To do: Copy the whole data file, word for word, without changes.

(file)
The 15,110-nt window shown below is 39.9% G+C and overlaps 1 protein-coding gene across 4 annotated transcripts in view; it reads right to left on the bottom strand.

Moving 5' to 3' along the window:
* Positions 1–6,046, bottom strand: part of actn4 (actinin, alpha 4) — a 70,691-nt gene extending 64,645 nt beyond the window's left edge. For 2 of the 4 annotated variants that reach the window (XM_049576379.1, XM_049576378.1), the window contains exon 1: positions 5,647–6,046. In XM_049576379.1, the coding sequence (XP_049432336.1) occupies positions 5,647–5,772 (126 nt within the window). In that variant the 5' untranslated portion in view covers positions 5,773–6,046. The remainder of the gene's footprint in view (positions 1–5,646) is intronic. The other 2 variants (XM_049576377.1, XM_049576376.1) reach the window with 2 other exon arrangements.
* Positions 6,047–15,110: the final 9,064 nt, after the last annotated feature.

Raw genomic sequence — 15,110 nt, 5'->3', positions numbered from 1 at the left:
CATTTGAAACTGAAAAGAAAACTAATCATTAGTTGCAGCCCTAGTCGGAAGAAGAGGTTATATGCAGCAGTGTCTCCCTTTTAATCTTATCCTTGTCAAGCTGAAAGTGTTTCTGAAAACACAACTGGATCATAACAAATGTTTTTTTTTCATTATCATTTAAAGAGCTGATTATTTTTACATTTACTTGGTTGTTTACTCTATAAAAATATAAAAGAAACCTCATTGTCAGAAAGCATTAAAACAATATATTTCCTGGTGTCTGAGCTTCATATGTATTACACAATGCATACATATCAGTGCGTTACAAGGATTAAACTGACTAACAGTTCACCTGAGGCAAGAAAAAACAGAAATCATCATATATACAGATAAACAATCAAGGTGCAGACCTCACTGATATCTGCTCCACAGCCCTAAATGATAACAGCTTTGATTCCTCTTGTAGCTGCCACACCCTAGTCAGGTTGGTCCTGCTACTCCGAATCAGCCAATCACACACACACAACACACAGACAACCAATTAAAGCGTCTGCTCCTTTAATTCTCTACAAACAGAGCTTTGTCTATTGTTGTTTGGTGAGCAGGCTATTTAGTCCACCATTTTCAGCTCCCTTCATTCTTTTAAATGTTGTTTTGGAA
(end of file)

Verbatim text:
The 15,110-nt window shown below is 39.9% G+C and overlaps 1 protein-coding gene across 4 annotated transcripts in view; it reads right to left on the bottom strand.

Moving 5' to 3' along the window:
* Positions 1–6,046, bottom strand: part of actn4 (actinin, alpha 4) — a 70,691-nt gene extending 64,645 nt beyond the window's left edge. For 2 of the 4 annotated variants that reach the window (XM_049576379.1, XM_049576378.1), the window contains exon 1: positions 5,647–6,046. In XM_049576379.1, the coding sequence (XP_049432336.1) occupies positions 5,647–5,772 (126 nt within the window). In that variant the 5' untranslated portion in view covers positions 5,773–6,046. The remainder of the gene's footprint in view (positions 1–5,646) is intronic. The other 2 variants (XM_049576377.1, XM_049576376.1) reach the window with 2 other exon arrangements.
* Positions 6,047–15,110: the final 9,064 nt, after the last annotated feature.

Raw genomic sequence — 15,110 nt, 5'->3', positions numbered from 1 at the left:
CATTTGAAACTGAAAAGAAAACTAATCATTAGTTGCAGCCCTAGTCGGAAGAAGAGGTTATATGCAGCAGTGTCTCCCTTTTAATCTTATCCTTGTCAAGCTGAAAGTGTTTCTGAAAACACAACTGGATCATAACAAATGTTTTTTTTTCATTATCATTTAAAGAGCTGATTATTTTTACATTTACTTGGTTGTTTACTCTATAAAAATATAAAAGAAACCTCATTGTCAGAAAGCATTAAAACAATATATTTCCTGGTGTCTGAGCTTCATATGTATTACACAATGCATACATATCAGTGCGTTACAAGGATTAAACTGACTAACAGTTCACCTGAGGCAAGAAAAAACAGAAATCATCATATATACAGATAAACAATCAAGGTGCAGACCTCACTGATATCTGCTCCACAGCCCTAAATGATAACAGCTTTGATTCCTCTTGTAGCTGCCACACCCTAGTCAGGTTGGTCCTGCTACTCCGAATCAGCCAATCACACACACACAACACACAGACAACCAATTAAAGCGTCTGCTCCTTTAATTCTCTACAAACAGAGCTTTGTCTATTGTTGTTTGGTGAGCAGGCTATTTAGTCCACCATTTTCAGCTCCCTTCATTCTTTTAAATGTTGTTTTGGAA